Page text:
I'Ve got here there's an Intel 7700 HQ quad core KB Lake CPU, which runs a 2.8 gigahertz engine turbo up to 3 point 8. Gigahertz I've got 16 gigabytes of ddr4 memory running at 2400 megahertz here, but the two slots can support up to 32 gigabytes for storage, there's, a 128 gigabyte Kingston and dot 2 SATA SSD and a 1 terabyte Seagate 2.5 inch hard drive installed. The SSD is, in the end, dot 2 slot, which also supports PCIe 3 and vme storage. So you can optionally upgrade to a faster SSD for the graphics were dealing with in videos 1050. In combination with the 15.6 inch 1080p wide view, panel we'll see how this performs later in the benchmarks for the network connectivity, there's, a Gigabit, Ethernet port and killer AC Wi Fi, which supports up to 802 11 AC as well as Bluetooth 4.2. The laptop has a black brushed metallic look to it outside on the lid, but inside things are a bit different rather than MSI as usual. Black there's, a brushed gray plastic going on here, which feels nice and smooth and is unique to the GF model. I'M told that in Australia this model is exclusively sold through Harvey Norman, which seems to make sense. I get the impression it's a laptop aimed towards business professionals rather than strictly gamers, based on the 1050 graphics. The physical dimensions of the laptop are thirty. Eight point three centimeters in width, 26, centimeters in depth and two point: nine centimeters in height the total weight of the laptop is advertised to 2.

2 kilos and when testing this mine weighed just a little more and when including the power, brick and power cable for charging. The total increases to just under two point: eight kilos, so it's still fairly light and good for transporting, as mentioned the screen here is a 15.6 inch, 60 Hertz 1080p white view panel. The white View panel here looks mostly alright front on the contrast seems to be lacking a bit fir and once you start looking from above or below the colors shift quite a bit, and it looks pretty bad left and right, sighs, look our cave, Oh as long As you're looking at it directly from the front, it looks fine. The screen also has a matte finish to it, which I personally prefer as you're, not looking to reflections I've performed. My usual backlight bleed test on the display, which involves, having the laptop show a completely black screen in a dark room to help emphasize any bleeding around the edges. I then take a long exposure further with my camera to help display any bleed. So basically, this is a worst case scenario test. The result was pretty surprising. There was no noticeable bleed in the photo. What you're, seeing toward the top and bottom is just a result of the panel type if I move it up or down even the slightest bit the colors of the blacks shift, just as we saw earlier, it's not actually bleed. This can, of course, vary from laptop to laptop, so your results may vary while moving the display.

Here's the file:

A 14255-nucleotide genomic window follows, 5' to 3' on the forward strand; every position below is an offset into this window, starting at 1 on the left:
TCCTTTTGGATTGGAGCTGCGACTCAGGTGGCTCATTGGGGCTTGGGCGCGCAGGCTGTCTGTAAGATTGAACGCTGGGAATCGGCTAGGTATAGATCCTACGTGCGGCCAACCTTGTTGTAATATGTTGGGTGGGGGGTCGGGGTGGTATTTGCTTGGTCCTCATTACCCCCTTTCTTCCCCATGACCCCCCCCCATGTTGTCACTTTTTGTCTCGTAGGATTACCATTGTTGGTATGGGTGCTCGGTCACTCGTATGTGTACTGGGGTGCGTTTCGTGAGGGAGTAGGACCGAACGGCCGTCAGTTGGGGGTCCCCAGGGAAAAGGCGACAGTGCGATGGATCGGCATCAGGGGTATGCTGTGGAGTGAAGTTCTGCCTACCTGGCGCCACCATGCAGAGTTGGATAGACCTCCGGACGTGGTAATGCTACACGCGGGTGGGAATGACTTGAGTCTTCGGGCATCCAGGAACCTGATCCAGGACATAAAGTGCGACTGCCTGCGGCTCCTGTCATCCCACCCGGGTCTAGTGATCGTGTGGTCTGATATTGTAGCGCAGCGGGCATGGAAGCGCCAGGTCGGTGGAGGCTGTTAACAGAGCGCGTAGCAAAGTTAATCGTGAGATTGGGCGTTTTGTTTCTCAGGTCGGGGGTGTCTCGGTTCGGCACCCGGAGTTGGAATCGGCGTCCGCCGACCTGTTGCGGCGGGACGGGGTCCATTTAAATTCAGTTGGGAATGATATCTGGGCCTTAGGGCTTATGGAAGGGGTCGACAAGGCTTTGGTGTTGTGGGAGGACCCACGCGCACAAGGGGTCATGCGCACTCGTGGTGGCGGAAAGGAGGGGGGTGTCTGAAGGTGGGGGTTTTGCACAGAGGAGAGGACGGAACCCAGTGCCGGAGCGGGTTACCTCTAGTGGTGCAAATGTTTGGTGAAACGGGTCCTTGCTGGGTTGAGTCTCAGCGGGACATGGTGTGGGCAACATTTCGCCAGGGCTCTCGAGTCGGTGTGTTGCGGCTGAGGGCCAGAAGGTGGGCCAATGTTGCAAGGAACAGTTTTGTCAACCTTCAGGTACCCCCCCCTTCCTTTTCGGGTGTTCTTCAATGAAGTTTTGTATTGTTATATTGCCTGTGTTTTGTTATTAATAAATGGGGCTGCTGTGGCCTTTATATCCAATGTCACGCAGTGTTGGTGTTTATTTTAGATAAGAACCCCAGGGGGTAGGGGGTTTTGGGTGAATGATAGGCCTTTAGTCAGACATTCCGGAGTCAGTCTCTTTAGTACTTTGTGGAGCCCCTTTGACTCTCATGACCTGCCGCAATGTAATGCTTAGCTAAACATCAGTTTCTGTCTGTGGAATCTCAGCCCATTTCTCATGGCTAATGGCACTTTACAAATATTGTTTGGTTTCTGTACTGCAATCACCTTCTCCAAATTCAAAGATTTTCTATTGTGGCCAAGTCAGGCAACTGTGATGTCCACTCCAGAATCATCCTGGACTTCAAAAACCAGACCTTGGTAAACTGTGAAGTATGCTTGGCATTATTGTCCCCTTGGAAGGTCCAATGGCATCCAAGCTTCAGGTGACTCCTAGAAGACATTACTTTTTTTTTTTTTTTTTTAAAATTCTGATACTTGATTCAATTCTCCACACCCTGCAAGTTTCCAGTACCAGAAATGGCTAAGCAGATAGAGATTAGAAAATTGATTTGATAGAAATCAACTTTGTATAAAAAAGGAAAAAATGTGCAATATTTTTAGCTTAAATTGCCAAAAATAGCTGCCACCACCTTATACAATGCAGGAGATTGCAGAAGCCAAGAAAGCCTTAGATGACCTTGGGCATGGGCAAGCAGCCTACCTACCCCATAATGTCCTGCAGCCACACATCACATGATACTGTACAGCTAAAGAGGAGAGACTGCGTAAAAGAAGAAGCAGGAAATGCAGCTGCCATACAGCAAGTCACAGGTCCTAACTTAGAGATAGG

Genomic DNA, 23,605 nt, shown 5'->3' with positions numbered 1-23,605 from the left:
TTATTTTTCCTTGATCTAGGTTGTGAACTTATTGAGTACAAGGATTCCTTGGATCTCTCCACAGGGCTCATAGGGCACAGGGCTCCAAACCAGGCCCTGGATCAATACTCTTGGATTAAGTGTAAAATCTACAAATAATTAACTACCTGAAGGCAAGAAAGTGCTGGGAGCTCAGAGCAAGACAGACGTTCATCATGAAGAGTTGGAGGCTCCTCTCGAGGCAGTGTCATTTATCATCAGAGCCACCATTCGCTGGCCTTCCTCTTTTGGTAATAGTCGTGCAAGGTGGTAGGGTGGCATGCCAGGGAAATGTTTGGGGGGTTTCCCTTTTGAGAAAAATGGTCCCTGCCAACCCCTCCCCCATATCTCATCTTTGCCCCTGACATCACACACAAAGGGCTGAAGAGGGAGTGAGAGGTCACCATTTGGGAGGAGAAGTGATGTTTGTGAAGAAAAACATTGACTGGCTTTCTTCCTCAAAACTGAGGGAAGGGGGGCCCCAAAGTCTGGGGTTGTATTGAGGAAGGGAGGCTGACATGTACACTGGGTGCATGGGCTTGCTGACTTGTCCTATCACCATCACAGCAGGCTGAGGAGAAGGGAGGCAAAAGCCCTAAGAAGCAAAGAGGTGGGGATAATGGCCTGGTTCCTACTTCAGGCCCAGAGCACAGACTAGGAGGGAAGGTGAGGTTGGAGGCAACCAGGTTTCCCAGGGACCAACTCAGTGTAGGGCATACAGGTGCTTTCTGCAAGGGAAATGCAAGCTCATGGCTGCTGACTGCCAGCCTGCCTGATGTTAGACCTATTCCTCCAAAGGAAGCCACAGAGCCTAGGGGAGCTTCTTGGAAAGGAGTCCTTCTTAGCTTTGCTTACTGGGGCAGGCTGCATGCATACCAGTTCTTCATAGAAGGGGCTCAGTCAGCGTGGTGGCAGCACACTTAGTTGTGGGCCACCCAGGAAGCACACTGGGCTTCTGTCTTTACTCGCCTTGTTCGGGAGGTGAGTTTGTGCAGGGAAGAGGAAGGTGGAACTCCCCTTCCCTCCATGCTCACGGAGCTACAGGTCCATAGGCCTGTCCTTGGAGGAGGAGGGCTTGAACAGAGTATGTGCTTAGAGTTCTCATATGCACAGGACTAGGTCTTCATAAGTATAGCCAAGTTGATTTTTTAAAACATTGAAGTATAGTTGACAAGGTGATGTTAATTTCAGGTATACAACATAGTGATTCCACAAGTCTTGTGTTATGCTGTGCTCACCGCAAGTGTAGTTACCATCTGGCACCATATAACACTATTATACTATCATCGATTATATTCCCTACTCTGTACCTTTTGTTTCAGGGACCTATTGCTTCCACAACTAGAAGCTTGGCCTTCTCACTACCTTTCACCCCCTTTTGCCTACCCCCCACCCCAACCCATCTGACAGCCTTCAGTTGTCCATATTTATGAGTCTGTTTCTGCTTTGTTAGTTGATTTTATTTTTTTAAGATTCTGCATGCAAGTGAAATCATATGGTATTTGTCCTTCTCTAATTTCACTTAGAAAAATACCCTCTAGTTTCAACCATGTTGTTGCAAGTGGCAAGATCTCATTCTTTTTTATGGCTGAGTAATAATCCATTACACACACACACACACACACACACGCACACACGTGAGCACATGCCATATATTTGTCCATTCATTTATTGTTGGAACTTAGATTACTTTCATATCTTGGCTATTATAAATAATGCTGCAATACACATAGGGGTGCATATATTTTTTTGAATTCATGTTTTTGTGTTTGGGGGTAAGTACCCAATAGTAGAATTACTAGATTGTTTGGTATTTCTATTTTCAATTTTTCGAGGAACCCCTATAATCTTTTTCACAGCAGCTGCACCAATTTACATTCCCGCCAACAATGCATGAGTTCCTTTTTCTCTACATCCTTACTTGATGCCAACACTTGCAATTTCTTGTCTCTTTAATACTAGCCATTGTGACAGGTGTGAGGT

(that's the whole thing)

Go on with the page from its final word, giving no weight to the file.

There was a little bit of flex but no big deal. Unfortunately, you can't open the laptop with one finger. All that weight seems to be placed towards the back, which prevents this above. The display is a HD camera, so it's only capable of 720p video at 30fps. I don't think the camera looks very good, even with decent lighting it's still very grainy audio, also doesn't sound that good either but I'll. Let you judge for yourself there's an RGB steelseries keyboard, which I enjoyed typing on. There was a little bit of flex while pushing down hard on the keyboard, but this wasn't really noticeable under normal typing conditions. There was actually more flex in the wrist rest areas. The lighting can be adjusted through the included software and there are a number of effects available. Unlike the last MSI laptop, I checked out this one doesn't allow individual key customizations. Otherwise I think it looks quite nice and I also think MSI have the best. Looking RGB keyboards out of all of the laptops, I've looked at so far, the power button is found towards the top right, while the two buttons next to it can be used as a shortcut to MSI's Dragon center software, which lets you monitor the system control the Keyboard lighting and more while the last button will max out both the CPU and GPU fans. I also found the touchpad to work pretty well. There are physical left and right buttons, which are quite loud and very clicky.

Moving on to the available IO on the Left, we have a Kensington, lock, Gigabit, Ethernet port, USB 3.0 type, a port HDMI port mini display port, another USB 3.0 type, a port, a USB 3.1 type C port and 3.5 millimeter headphone and mic jacks. However, on the right there's, a USB 2.0 type, a port built in SD card reader and the power input there, nothing on the front other than some status LEDs and nothing on the back of than a couple of Eric's or spends towards the corners up on the Lid, the CMS ilogger, which lights up white when the laptop is powered on the metallic lid, was a fingerprint magnet but nothing a quick wipe with a microfiber cloth. Couldn'T fix the gray plastic palm area did a better job of hiding these, but will still need to be cleaned. Underneath there's some air intakes to keep everything cool, as well as some rubber feet, which both help prevent the laptop from moving around on flat surfaces when in use and also rise it up slightly to help let cool air Ian. The speaker's have found underneath the front of the laptop, and I found that they didn't sound, very good at all. They send a tinny with no bass whatsoever. I definitely recommend sticking to headphones here powering the laptop is a 41 watt, Eller 6 cell battery and with a full charge in doing basic tasks such as browsing the internet and watching youtube videos with the screen on around half brightness keyboard lighting off and background ups.